"Still In Haiti"

Mediaite Speaks With Anderson Cooper: “The Rest Of The World Feels Extraordinarily Far Away”

by Steve Krakauer | 2:43 pm, January 26th, 2010

CNN has covered the Haiti story far more than any other cable news network – last week it was four times as much as Fox News or MSNBC.

And it continues this week, with CNN anchor Anderson Cooper remaining the most high profile correspondent still reporting on the ground (he’s there all week, and has been since January 13). Mediaite spoke to Cooper today (instead of “Back From Haiti” it’s “Still In Haiti”) while he traveled from “mass graves” to the Hotel Montana, where people are “digging for Americans foreign nationals.”

Mediaite: While other correspondents and anchors return to the United States, you are staying this week as well. What made you decide to stay an extra week?

Cooper: I just didn’t feel it was right to leave. I was just worried that if everyone leaves, then there’s going to be less focus on it. There are still a lot important things going on here. On a personal level, I just wanted to stay and continue covering the story. I talked to Sanjay [Gupta] and he felt the same way.

“What stands out in my mind has nothing to do with the coverage. It’s just seeing people, talking to people, who are digging through rubble with their own hands, trying to find loved ones or even complete strangers.”

Mediaite: CNN has covered this story more than any other cable network. Why do you think it is important for CNN to stick with the story?

Cooper: It is hard to get sense of what others are doing. I just think this is a very important story. Obviously Haiti has a lot of connections with us, families have connections here. This is huge catastrophe, and Haiti as a country doesn’t receive enough coverage even in good times. It seems like the right place to be. Important things are happening in other places, in the political world. But it just felt like the least I could do is stay for another week.

Mediaite: I watched some of your show last night, and you covered other news as well – Scott Brown, the State of the Union. How are you able to anchor from Haiti and talk about other stories?

Cooper: It’s strange to talk about other topics – it feels strange when you’re here. The rest of the world seems extraordinarily far away. Obviously what’s happening here is life and death, and you’re confronted with that on an hourly basis. But there are other things people are interested in, other important things happening. We try to strike balance between where you are and other things.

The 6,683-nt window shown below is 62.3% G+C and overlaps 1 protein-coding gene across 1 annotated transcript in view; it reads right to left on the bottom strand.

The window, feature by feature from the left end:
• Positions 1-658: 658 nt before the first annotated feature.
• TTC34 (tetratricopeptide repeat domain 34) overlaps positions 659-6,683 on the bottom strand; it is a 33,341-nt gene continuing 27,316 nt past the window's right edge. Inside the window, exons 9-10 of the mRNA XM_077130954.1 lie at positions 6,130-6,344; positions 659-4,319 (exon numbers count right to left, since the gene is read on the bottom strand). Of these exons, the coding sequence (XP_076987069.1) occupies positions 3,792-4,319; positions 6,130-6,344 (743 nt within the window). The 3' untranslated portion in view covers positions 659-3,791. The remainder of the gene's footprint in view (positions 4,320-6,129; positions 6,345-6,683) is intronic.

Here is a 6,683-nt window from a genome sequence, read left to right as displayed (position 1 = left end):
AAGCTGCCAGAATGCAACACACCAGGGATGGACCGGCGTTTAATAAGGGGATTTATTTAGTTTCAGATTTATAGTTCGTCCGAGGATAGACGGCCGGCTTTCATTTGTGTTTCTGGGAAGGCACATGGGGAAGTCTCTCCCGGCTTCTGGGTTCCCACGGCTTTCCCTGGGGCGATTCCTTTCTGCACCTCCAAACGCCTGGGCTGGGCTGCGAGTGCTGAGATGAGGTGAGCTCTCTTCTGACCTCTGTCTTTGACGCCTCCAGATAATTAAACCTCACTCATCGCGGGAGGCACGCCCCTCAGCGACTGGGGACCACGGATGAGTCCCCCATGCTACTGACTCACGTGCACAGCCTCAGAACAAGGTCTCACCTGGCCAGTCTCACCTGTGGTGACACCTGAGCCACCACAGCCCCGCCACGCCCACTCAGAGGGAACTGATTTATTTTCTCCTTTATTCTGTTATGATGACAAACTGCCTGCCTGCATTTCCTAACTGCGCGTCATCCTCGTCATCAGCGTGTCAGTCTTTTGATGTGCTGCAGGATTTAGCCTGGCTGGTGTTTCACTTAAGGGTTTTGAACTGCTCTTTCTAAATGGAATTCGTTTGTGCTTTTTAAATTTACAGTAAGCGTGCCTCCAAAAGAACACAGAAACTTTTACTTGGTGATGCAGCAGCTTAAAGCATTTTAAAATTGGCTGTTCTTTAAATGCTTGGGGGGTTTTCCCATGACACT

Mediaite: Some critics have said reporters and TV doctors are getting too close to the story in Haiti. How do you respond to that?

Cooper: I haven’t seen what other people are doing. I’m not a TV doctor, and it has got to be strange position. On one hand, they have medical expertise and can save lives. If you’re in a position to save someone’s life and help someone, I don’t think it’s a big conflict, as long as you’re open about what you’ve done…I don’t think CNN is promoting it in a way that is inappropriate or over-promoting it. I was involved in it, we were very careful how we discussed it. It got more coverage elsewhere than it did on CNN.

“My team is working around the clock, and we’re all getting sick in one way or another.”

Mediaite: What have you found is the most difficult to convey in your reporting?

Cooper: I’m not sure it’s difficult, but what we’re trying to convey is what it’s like being here, what’s actually hapepning. I try to take somebody who is in their living room or the gym, and for a few moments transport them to the streets of Port-au-Prince, or transport them to someone else’s shoes. Someone who is dealing with the immediate effects of the quake, or the aftermath of the quake – to walk in their shoes.

Mediaite: Is there an image, or a moment that you will take away personally? I know for some here it will undoubtedly be you carrying the bleeding child to safety.

Cooper: That was certainly a very intense experience. And I’ve been in situations like that before, but this is the first time I actually intervened in such direct way. It was a spur-the-moment decision, and I still think it was the right decision. The little boy had a bad head wound and couldn’t get up, and I felt he was in great harm. Anybody would have done same thing if they were in that position. To me, what really stands out in my mind has nothing to do with the coverage. It’s just seeing people, talking to people, who are digging through rubble with their own hands, trying to find loved ones or even complete strangers. That’s what I see when I close my eyes at night.

Mediaite: So your plan now is to come back at the end of the week?

Cooper: Honestly, I don’t know. We’re taking it day-by-day. We’re definitely staying through this week and then we’ll re-assess. My team is working around the clock, and we’re all getting sick in one way or another.

A report yesterday from Cooper: